Americans are known for their work ethic. My career took off immediately after my college graduation in 2007. Jobs were scarce. The economy suffered a significant set back resulting from the melt down of the subprime mortgage market emanating into the global financial crisis (GFC). I was lucky enough to snag an entry-level position in NYC. Vacation-time was the last thing on my mind. Fast forward 10 years later, I have several years of experience under my belt and garnered a few tricks on how to maintain a work/life balance. Try these simple tips to avoid burnout syndrome.
It’s difficult to find time for the gym when you work 8-12 hours a day. The thought of jumping on an elliptical can be intimidating after sitting in the office for several hours. I spoke with Lynette Pettinicchi, Principal of Lynette Nicole PR, who is also a Pilates instructor, “On Wednesdays my firm has ‘Wellness Wednesdays’ where we all stop working and do something heathy together for team bonding and to relax a little mid-week. Scheduling workouts with friends allows me to get my sweat on and catch up, teaching Pilates allows me to disconnect from technology and focus on helping others (while improving my public speaking skills!) and writing for my personal blog gets all of my thoughts down.”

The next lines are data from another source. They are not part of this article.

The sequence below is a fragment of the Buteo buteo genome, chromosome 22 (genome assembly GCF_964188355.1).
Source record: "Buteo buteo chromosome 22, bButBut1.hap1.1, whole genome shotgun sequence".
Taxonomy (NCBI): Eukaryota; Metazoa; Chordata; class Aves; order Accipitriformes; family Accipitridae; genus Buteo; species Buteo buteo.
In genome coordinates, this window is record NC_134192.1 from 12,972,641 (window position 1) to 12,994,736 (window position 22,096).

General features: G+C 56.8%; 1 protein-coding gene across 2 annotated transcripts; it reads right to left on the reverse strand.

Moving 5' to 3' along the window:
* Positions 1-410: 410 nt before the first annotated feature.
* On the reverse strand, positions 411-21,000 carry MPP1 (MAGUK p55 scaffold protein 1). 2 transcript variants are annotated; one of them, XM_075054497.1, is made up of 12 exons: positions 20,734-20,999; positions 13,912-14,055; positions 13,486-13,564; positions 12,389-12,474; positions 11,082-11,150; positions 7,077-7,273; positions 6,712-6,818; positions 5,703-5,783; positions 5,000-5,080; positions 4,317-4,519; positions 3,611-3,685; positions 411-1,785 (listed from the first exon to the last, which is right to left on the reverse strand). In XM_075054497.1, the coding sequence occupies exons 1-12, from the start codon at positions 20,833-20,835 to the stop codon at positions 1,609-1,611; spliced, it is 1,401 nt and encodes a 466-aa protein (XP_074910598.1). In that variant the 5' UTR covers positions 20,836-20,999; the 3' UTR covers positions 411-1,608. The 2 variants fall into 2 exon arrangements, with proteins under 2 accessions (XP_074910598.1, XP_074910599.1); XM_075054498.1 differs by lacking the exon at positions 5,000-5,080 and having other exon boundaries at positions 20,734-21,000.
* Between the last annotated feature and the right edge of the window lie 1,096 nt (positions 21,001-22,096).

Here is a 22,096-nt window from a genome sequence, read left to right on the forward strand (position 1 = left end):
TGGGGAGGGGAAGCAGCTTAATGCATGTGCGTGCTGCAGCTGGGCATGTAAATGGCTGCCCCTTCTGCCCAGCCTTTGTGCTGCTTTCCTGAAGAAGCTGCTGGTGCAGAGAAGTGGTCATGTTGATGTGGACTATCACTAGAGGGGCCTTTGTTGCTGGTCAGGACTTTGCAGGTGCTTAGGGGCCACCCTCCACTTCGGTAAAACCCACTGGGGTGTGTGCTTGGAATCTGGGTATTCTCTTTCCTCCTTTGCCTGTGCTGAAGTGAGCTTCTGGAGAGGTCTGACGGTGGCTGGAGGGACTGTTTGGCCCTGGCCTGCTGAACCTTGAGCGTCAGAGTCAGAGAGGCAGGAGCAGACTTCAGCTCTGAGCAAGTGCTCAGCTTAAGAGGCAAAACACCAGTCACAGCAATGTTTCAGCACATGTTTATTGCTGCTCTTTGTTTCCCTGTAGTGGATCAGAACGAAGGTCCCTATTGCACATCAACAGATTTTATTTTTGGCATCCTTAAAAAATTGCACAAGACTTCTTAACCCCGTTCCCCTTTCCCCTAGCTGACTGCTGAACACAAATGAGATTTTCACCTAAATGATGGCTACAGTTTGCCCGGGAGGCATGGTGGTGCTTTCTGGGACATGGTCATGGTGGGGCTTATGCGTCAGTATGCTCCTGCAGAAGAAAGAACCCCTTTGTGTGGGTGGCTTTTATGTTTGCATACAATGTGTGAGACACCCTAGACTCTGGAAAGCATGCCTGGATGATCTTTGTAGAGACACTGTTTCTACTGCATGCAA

In 2017, the age of the digital world, advancements in technology can help tremendously in the workplace. I spoke with fellow entrepreneur Ola Danilina, Founder & CEO of PMBC Group, on how technology has helped her business, “I am a firm believer in work-life balance, and although it can be tempting to work 24/7 – especially as a business owner – I do not want my team working crazy hours, as we all know that leads to burnout, and I feel it is essential that I lead by example. One thing that works very well for my team is using Timyo as our email solution. All emails sent with Timyo show the recipient exactly what is needed from them – whether that is to simply read the email, reply or complete another action – and when, which helps avoid unnecessary after-hours communication.”
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